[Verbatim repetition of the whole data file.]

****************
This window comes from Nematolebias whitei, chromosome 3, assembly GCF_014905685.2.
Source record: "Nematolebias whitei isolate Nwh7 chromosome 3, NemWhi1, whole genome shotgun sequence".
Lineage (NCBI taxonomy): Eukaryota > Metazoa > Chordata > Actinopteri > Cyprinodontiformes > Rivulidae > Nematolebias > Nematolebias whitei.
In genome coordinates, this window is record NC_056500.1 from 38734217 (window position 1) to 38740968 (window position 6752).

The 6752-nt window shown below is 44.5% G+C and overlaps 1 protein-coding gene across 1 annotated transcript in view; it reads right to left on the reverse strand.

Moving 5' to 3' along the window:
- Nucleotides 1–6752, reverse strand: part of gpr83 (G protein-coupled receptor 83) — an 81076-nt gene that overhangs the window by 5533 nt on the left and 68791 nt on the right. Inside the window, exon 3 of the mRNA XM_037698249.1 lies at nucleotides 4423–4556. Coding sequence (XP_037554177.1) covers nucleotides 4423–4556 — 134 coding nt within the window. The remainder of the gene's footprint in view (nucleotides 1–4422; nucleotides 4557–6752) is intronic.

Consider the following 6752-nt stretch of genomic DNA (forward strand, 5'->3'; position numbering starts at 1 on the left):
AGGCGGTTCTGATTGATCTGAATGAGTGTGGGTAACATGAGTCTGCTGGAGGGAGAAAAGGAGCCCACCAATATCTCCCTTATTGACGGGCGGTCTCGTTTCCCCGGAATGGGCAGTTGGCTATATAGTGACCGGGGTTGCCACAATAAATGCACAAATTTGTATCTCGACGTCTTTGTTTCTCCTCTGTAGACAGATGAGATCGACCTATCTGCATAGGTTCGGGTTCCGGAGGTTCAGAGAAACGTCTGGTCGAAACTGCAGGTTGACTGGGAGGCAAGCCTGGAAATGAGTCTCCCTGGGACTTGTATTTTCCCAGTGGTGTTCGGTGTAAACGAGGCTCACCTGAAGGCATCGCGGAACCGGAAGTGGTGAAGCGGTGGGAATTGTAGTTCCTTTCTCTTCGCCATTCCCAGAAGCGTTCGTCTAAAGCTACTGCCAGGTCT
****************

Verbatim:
This window comes from Nematolebias whitei, chromosome 3, assembly GCF_014905685.2.
Source record: "Nematolebias whitei isolate Nwh7 chromosome 3, NemWhi1, whole genome shotgun sequence".
Lineage (NCBI taxonomy): Eukaryota > Metazoa > Chordata > Actinopteri > Cyprinodontiformes > Rivulidae > Nematolebias > Nematolebias whitei.
In genome coordinates, this window is record NC_056500.1 from 38734217 (window position 1) to 38740968 (window position 6752).

The 6752-nt window shown below is 44.5% G+C and overlaps 1 protein-coding gene across 1 annotated transcript in view; it reads right to left on the reverse strand.

Moving 5' to 3' along the window:
- Nucleotides 1–6752, reverse strand: part of gpr83 (G protein-coupled receptor 83) — an 81076-nt gene that overhangs the window by 5533 nt on the left and 68791 nt on the right. Inside the window, exon 3 of the mRNA XM_037698249.1 lies at nucleotides 4423–4556. Coding sequence (XP_037554177.1) covers nucleotides 4423–4556 — 134 coding nt within the window. The remainder of the gene's footprint in view (nucleotides 1–4422; nucleotides 4557–6752) is intronic.

Consider the following 6752-nt stretch of genomic DNA (forward strand, 5'->3'; position numbering starts at 1 on the left):
AGGCGGTTCTGATTGATCTGAATGAGTGTGGGTAACATGAGTCTGCTGGAGGGAGAAAAGGAGCCCACCAATATCTCCCTTATTGACGGGCGGTCTCGTTTCCCCGGAATGGGCAGTTGGCTATATAGTGACCGGGGTTGCCACAATAAATGCACAAATTTGTATCTCGACGTCTTTGTTTCTCCTCTGTAGACAGATGAGATCGACCTATCTGCATAGGTTCGGGTTCCGGAGGTTCAGAGAAACGTCTGGTCGAAACTGCAGGTTGACTGGGAGGCAAGCCTGGAAATGAGTCTCCCTGGGACTTGTATTTTCCCAGTGGTGTTCGGTGTAAACGAGGCTCACCTGAAGGCATCGCGGAACCGGAAGTGGTGAAGCGGTGGGAATTGTAGTTCCTTTCTCTTCGCCATTCCCAGAAGCGTTCGTCTAAAGCTACTGCCAGGTCT